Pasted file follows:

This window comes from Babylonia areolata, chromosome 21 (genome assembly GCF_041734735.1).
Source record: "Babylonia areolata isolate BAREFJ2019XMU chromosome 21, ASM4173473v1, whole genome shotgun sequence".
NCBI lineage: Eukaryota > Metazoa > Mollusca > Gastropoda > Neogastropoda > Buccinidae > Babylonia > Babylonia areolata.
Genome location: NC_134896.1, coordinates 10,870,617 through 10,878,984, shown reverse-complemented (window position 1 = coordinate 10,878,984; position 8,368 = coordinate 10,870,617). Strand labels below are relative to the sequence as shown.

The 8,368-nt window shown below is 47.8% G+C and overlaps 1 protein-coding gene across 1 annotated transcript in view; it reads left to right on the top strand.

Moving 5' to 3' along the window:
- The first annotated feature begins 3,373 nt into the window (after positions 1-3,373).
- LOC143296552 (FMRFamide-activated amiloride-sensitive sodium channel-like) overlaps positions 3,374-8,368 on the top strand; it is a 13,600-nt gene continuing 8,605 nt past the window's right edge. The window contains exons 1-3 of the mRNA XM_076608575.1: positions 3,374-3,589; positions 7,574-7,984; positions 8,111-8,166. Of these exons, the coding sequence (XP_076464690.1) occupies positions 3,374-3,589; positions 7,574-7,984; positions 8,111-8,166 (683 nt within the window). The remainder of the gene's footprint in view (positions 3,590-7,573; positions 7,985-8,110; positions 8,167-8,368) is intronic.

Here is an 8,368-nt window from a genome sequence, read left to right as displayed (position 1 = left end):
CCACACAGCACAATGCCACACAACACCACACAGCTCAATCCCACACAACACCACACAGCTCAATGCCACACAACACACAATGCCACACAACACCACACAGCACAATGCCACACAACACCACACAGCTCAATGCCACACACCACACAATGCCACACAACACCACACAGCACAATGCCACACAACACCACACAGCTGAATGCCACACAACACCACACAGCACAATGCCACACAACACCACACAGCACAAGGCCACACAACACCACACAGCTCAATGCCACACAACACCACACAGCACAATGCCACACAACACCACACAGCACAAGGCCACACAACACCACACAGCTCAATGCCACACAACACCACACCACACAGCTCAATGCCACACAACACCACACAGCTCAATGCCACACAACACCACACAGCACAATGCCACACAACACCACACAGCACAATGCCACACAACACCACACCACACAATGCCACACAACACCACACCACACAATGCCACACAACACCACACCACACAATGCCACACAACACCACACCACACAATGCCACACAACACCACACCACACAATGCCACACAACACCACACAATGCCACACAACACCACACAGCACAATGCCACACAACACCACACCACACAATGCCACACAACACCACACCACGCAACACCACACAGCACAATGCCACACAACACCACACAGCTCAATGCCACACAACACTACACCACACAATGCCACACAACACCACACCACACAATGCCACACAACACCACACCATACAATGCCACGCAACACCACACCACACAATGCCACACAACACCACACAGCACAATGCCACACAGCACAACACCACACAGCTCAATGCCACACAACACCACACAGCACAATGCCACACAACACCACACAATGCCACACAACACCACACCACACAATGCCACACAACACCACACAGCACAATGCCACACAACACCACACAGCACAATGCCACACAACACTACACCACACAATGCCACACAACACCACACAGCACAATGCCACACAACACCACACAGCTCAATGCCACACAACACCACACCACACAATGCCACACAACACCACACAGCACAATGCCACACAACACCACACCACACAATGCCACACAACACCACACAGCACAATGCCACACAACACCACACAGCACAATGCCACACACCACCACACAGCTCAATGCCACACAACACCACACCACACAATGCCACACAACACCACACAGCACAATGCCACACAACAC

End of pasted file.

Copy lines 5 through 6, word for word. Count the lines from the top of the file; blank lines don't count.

The 8,368-nt window shown below is 47.8% G+C and overlaps 1 protein-coding gene across 1 annotated transcript in view; it reads left to right on the top strand.

Moving 5' to 3' along the window: